HARTFORD -- A day before starting his job as president of the Board of Regents for Higher Education, Gregory W. Gray and his wife, Donna, had his office in the system's Tudor revival-style headquarters on Woodland Street unpacked and decorated in an afternoon -- down to pictures of his grandkids and a framed shot of George W. Bush shaking Gray's hand at a 2007 Miami college commencement.
They've had practice.
Over the span of a 35-year career in higher education, Gray has held more than a dozen positions in Pennsylvania, Buffalo, Cincinnati, Chicago, Miami and Riverside, Calif.
"I go to retirement events quite often and see people who have worked in the same place for 40 years. I have tremendous respect for that, but people like me take a different route," Gray said.
His route provides an opportunity to appreciate differences in the way things get done. That may come in handy as he attempts to build a new higher education system from scratch, and to mend its bruised reputation.
Gray, 64, was selected in May to become the second permanent president for the 2-year-old "ConnSCU" system, a forced marriage of the state's 12 community colleges, four state universities and online college -- all of the state's public higher education institutions except the University of Connecticut.
An alignment championed by Gov. Dannel P. Malloy and approved by the General Assembly to save money, the new system has had one setback after another. Robert A. Kennedy, handpicked by Malloy as the system's first president, resigned last October after it was discovered he handed out $260,000 in unauthorized raises to top staff at the same time others in state government were living under a wage freeze. In addition, $5 million in savings realized last year by merging the central offices of the state universities and community college evaporated under the weight of a state deficit, so that the money could not -- as had been promised -- be passed down to campuses in the form of 47 new teaching positions.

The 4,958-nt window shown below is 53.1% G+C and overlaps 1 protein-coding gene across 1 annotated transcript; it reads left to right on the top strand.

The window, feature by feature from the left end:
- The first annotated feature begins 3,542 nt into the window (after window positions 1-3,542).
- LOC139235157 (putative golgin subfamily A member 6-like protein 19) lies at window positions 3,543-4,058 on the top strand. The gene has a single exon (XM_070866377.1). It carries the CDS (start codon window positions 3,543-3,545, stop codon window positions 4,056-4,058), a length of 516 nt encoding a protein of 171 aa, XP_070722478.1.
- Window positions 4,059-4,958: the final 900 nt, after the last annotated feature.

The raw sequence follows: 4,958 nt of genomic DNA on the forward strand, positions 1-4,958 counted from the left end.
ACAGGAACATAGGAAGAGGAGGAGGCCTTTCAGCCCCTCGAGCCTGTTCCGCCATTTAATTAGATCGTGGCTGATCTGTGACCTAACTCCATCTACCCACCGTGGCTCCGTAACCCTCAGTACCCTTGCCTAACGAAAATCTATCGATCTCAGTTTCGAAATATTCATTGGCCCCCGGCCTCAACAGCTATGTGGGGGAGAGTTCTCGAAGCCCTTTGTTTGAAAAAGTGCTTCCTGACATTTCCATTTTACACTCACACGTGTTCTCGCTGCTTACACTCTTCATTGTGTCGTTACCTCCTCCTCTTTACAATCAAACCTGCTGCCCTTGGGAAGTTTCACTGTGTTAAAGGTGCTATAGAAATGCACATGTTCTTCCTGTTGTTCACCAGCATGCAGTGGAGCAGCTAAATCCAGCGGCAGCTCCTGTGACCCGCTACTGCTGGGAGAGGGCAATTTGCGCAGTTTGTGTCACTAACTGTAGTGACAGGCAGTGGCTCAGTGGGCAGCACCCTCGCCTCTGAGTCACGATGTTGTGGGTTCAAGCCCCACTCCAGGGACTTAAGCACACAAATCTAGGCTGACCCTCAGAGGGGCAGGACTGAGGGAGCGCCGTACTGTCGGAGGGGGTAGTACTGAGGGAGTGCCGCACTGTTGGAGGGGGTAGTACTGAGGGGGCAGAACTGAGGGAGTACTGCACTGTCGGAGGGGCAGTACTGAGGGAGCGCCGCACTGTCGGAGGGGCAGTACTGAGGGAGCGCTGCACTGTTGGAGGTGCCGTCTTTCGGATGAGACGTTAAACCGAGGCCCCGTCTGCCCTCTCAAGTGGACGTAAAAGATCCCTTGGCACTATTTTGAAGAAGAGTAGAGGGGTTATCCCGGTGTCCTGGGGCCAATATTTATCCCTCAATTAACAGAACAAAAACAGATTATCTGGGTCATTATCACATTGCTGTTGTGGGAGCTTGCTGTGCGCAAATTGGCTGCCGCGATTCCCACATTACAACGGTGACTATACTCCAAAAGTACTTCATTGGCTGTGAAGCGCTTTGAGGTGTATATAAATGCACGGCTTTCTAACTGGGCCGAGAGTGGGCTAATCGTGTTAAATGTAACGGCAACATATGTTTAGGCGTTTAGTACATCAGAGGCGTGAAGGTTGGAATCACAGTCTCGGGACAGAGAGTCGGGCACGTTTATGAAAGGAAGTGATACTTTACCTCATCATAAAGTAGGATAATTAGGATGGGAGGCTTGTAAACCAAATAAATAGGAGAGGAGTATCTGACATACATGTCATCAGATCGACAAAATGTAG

Then a month after Gray took office July 1 and began laying out a game plan in consultation with Lewis Robinson, chairman of the board of regents, Robinson abruptly resigned, calling into question the ability of the new system to stabilize, let alone strengthen.
Gray, though surprised by Robinson's decision, seemed undeterred.
"Personally, I am disappointed to lose his leadership," Gray said, "but I understand and respect his decision, and with all good organizations, we have a succession plan built into our system."
Yvette Melendez, the board vice chairwoman, will take Robinson's place, at least for the time being.
Gray, who in his new job earns $380,000 a year ($30,000 less than Kennedy), said he has a 23-item list of objectives along with three overarching goals.
"First, I have to appreciate what has happened in this system over the past 18 months and need to restore trust and integrity to the system," he said.
He has pledged that everything he does will be transparent and every expenditure will be defendable.
Second, Gray said he has a new system infrastructure to build. The community colleges, state universities and Charter Oak State College hierarchy were merged before anyone decided whose policies and procedures to follow. While some positions were eliminated, new ones were created that don't have job descriptions. At least five major central office positions remain vacant.